“We didn’t start Rite-Solutions to be right; we started it to try this experiment in harvesting the knowledge of thinking people,” explains CEO Jim Lavoie.
“If the quantity of information is increasing 2.5 quintillion bytes per day, the amount of useful information almost certainly isn’t.” How can you learn to process increasingly large data sets to make more accurate predictions? Based on The Signal and the Noise: why so many predictions fail – but some don’t, by Nate Silver (The Penguin Press, September 2012), “Oracles: How Prediction Markets Turn Employees Into Visionaries” by Donald N. Thompson (Harvard Business Review Press, 2012) and the interview with Jim Lavoie, CEO, Rite-Solutions, April 2013.
According to Nassim Taleb, leaders should not try to predict future crises — an impossible task — but to increase the flexibility and resilience of their company. Objective: be prepared to face any black swan, which is an event with low probability but considerable impact. A synthesis of several publications, accompanied by interviews with Emmanuelle Tran, founder and managing director of Acyan, a consulting firm specialized in crisis prevention, management, and communication, and Edward Lazo, Deputy Division Head for Radiation Protection, OECD Nuclear Energy Agency, October 2011.
In 2050, more than 40% of the population will be over the age of 60 in a number of countries (notably Japan and many countries in Western Europe). Consumers age 60+ thus represent a considerable market for companies that, like Emporia (the first company to design mobile communication devices specifically for senior consumers) are willing to understand and respond to the needs of seniors.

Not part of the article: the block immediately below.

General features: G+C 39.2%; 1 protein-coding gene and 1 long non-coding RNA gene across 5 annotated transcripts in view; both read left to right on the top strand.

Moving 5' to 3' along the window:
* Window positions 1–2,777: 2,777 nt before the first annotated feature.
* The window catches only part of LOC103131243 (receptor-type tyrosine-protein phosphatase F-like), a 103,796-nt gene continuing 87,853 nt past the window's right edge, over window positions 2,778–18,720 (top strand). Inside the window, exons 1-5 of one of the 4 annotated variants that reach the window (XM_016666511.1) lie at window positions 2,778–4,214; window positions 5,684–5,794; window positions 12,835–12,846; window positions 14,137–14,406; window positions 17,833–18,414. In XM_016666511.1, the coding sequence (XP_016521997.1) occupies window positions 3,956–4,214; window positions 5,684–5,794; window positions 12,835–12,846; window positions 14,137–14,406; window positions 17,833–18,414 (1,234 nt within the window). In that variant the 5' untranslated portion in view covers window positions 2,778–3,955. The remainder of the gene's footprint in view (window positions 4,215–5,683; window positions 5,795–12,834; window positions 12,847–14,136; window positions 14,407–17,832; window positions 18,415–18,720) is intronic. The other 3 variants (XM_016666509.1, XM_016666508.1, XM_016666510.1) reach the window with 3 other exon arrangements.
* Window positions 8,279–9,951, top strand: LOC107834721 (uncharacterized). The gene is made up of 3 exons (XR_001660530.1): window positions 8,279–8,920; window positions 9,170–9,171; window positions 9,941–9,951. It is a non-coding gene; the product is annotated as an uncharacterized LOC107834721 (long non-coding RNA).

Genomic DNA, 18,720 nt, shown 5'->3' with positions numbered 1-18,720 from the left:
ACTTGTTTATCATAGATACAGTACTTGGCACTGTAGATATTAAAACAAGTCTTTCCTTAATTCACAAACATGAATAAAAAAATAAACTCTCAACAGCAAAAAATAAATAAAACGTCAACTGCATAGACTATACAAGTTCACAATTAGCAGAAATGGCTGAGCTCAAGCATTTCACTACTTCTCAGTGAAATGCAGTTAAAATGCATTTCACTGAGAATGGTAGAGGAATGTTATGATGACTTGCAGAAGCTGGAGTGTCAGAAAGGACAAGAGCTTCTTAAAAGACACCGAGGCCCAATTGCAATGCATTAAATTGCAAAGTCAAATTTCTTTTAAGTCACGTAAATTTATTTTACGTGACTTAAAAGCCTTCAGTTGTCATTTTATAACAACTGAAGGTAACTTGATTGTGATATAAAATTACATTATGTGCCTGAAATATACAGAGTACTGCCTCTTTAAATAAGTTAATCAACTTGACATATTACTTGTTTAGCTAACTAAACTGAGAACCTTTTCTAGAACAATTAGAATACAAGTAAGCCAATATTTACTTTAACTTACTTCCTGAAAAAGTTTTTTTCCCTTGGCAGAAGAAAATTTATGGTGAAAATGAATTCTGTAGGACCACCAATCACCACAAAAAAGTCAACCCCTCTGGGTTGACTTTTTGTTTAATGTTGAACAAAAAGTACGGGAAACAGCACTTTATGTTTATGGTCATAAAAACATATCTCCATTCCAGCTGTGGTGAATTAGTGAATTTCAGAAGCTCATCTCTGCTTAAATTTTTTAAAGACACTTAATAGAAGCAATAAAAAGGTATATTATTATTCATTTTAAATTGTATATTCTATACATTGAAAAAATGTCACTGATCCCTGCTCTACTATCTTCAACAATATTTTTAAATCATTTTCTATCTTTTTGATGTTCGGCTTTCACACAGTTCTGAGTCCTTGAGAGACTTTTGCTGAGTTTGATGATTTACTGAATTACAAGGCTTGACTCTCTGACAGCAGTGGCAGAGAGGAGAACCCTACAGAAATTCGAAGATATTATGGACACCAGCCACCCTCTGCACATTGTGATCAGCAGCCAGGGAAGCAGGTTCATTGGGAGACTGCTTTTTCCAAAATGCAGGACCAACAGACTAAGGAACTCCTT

The aging of the global population has a major impact on organizations in terms of talent management and market strategies. How can leaders cope? By adopting polycentric mindsets that help leaders to mitigate the risks and seize the opportunities of demographic change. A synthesis of several publications, accompanied by interviews with Albert Fellner, CEO and founder of Emporia Telecom, and Max Miwa, Panasonic Tokyo’s head of R&D, Panasonic Corporation, September 2011.
PPG responds to the great issues (increasing scarcity of primary resources, successful talent management, shrewd investment strategy) with a one-word program: innovation.
What drives companies to change rather than maintain the status quo? How do current world events affect their outlook? Based on Triggers by Xavier Hochet and André-Benoit De Jaegere (Odile Jacob, June 2010) and on a tv.net article by Xavier Hochet (2010), and on the interview with Jean-Marie Greindl, vice president of Automotive Coatings Europe, PPG Industries, and the article “Lynda Gratton Investigates the Future of Work”, Business Strategy Review, Q3 2010.
Richard Watson, author, lecturer, and above all, a tracker of emerging trends reviews in Future Files five major changes we will be experiencing in the next fifty years and five fundamentals that will not change.
In L’épreuve des différences Philippe d’Iribarne describes in detail how the Lafarge Group, a global corporation that has focused intensely on ethics since the 1970s, when it first set out “principles of behavior” for dealing with multi-cultural issues.
Is it possible to reconcile economic and ecological imperatives? Operational solutions can be found by following in the footsteps of the pioneers of the Positive Economy. Based on Réparer la planète, la révolution de l’Économie Positive (Repairing the planet: the Positive Economy revolution), Anne Gouyon and Maximilien Rouer (JC Lattès/BeCitizen, 2007), and the interview with Patrick Laugier, development director, Elyo (SUEZ Group), and Hugo Ferreira, general manager, Compagnie Benjamin de Rothschild (Switzerland).